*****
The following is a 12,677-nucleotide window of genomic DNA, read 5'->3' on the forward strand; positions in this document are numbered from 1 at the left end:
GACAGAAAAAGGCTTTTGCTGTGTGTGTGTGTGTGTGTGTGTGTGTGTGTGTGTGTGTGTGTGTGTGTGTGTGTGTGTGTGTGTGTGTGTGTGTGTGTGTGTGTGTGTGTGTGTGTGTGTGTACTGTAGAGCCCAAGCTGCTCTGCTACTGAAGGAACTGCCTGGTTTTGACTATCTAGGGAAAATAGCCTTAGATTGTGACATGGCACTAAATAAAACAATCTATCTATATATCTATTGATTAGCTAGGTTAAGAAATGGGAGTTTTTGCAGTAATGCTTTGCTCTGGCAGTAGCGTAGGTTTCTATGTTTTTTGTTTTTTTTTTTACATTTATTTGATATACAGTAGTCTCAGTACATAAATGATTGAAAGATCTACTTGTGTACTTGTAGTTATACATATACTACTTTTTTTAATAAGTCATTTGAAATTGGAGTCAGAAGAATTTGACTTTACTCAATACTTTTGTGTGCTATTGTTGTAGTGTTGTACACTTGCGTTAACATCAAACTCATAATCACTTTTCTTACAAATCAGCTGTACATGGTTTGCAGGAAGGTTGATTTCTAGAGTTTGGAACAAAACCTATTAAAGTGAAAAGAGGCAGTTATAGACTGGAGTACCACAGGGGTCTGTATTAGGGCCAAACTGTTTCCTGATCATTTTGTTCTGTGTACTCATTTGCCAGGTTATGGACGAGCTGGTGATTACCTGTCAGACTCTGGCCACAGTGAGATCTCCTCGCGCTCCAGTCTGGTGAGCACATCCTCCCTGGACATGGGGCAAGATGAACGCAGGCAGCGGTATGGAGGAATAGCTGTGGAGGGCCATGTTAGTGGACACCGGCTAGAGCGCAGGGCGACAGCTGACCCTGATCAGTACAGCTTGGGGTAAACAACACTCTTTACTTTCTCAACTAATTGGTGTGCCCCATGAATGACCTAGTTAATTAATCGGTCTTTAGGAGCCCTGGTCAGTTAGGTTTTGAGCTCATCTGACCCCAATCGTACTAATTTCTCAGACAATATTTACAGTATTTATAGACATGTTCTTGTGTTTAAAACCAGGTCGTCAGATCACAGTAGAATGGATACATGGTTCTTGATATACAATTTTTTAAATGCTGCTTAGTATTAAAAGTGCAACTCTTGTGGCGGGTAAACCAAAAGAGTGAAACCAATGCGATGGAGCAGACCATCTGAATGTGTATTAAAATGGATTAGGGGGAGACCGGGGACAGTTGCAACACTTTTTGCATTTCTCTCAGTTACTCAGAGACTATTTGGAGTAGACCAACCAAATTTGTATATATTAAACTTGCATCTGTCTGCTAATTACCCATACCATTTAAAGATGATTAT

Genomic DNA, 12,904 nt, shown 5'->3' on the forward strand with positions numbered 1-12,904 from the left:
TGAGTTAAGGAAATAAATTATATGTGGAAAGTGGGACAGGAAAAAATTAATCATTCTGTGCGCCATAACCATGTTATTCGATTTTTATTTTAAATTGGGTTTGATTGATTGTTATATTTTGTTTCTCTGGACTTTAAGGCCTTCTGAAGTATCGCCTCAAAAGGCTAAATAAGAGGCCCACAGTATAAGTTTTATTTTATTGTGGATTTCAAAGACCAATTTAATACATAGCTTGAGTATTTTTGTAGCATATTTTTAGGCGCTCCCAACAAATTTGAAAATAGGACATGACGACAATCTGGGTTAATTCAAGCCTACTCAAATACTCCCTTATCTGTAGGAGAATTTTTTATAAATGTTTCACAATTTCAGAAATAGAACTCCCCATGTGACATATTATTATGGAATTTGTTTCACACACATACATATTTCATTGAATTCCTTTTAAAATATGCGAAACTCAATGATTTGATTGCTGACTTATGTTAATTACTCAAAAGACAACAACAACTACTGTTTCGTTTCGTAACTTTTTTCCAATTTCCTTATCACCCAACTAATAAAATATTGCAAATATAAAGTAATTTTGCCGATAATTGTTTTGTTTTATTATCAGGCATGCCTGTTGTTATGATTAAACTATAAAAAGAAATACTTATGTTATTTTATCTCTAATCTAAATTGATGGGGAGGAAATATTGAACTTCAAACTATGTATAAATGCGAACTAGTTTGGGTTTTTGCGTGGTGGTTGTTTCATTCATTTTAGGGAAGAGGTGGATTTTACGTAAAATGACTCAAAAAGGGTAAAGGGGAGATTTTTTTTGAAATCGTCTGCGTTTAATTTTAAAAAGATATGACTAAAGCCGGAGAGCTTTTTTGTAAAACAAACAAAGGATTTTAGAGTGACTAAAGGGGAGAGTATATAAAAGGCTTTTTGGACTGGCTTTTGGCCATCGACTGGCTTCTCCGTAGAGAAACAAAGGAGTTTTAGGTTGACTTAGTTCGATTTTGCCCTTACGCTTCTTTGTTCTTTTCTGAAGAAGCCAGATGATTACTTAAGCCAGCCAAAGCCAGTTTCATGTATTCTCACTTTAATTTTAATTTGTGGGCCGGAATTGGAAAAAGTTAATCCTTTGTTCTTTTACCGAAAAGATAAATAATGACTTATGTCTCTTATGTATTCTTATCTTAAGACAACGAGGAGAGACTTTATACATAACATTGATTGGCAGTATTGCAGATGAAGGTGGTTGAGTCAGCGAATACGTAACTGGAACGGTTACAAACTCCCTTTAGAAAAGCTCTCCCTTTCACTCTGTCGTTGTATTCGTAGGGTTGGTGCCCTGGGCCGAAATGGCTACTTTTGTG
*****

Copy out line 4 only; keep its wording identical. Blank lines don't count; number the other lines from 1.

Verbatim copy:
TGAGTTAAGGAAATAAATTATATGTGGAAAGTGGGACAGGAAAAAATTAATCATTCTGTGCGCCATAACCATGTTATTCGATTTTTATTTTAAATTGGGTTTGATTGATTGTTATATTTTGTTTCTCTGGACTTTAAGGCCTTCTGAAGTATCGCCTCAAAAGGCTAAATAAGAGGCCCACAGTATAAGTTTTATTTTATTGTGGATTTCAAAGACCAATTTAATACATAGCTTGAGTATTTTTGTAGCATATTTTTAGGCGCTCCCAACAAATTTGAAAATAGGACATGACGACAATCTGGGTTAATTCAAGCCTACTCAAATACTCCCTTATCTGTAGGAGAATTTTTTATAAATGTTTCACAATTTCAGAAATAGAACTCCCCATGTGACATATTATTATGGAATTTGTTTCACACACATACATATTTCATTGAATTCCTTTTAAAATATGCGAAACTCAATGATTTGATTGCTGACTTATGTTAATTACTCAAAAGACAACAACAACTACTGTTTCGTTTCGTAACTTTTTTCCAATTTCCTTATCACCCAACTAATAAAATATTGCAAATATAAAGTAATTTTGCCGATAATTGTTTTGTTTTATTATCAGGCATGCCTGTTGTTATGATTAAACTATAAAAAGAAATACTTATGTTATTTTATCTCTAATCTAAATTGATGGGGAGGAAATATTGAACTTCAAACTATGTATAAATGCGAACTAGTTTGGGTTTTTGCGTGGTGGTTGTTTCATTCATTTTAGGGAAGAGGTGGATTTTACGTAAAATGACTCAAAAAGGGTAAAGGGGAGATTTTTTTTGAAATCGTCTGCGTTTAATTTTAAAAAGATATGACTAAAGCCGGAGAGCTTTTTTGTAAAACAAACAAAGGATTTTAGAGTGACTAAAGGGGAGAGTATATAAAAGGCTTTTTGGACTGGCTTTTGGCCATCGACTGGCTTCTCCGTAGAGAAACAAAGGAGTTTTAGGTTGACTTAGTTCGATTTTGCCCTTACGCTTCTTTGTTCTTTTCTGAAGAAGCCAGATGATTACTTAAGCCAGCCAAAGCCAGTTTCATGTATTCTCACTTTAATTTTAATTTGTGGGCCGGAATTGGAAAAAGTTAATCCTTTGTTCTTTTACCGAAAAGATAAATAATGACTTATGTCTCTTATGTATTCTTATCTTAAGACAACGAGGAGAGACTTTATACATAACATTGATTGGCAGTATTGCAGATGAAGGTGGTTGAGTCAGCGAATACGTAACTGGAACGGTTACAAACTCCCTTTAGAAAAGCTCTCCCTTTCACTCTGTCGTTGTATTCGTAGGGTTGGTGCCCTGGGCCGAAATGGCTACTTTTGTG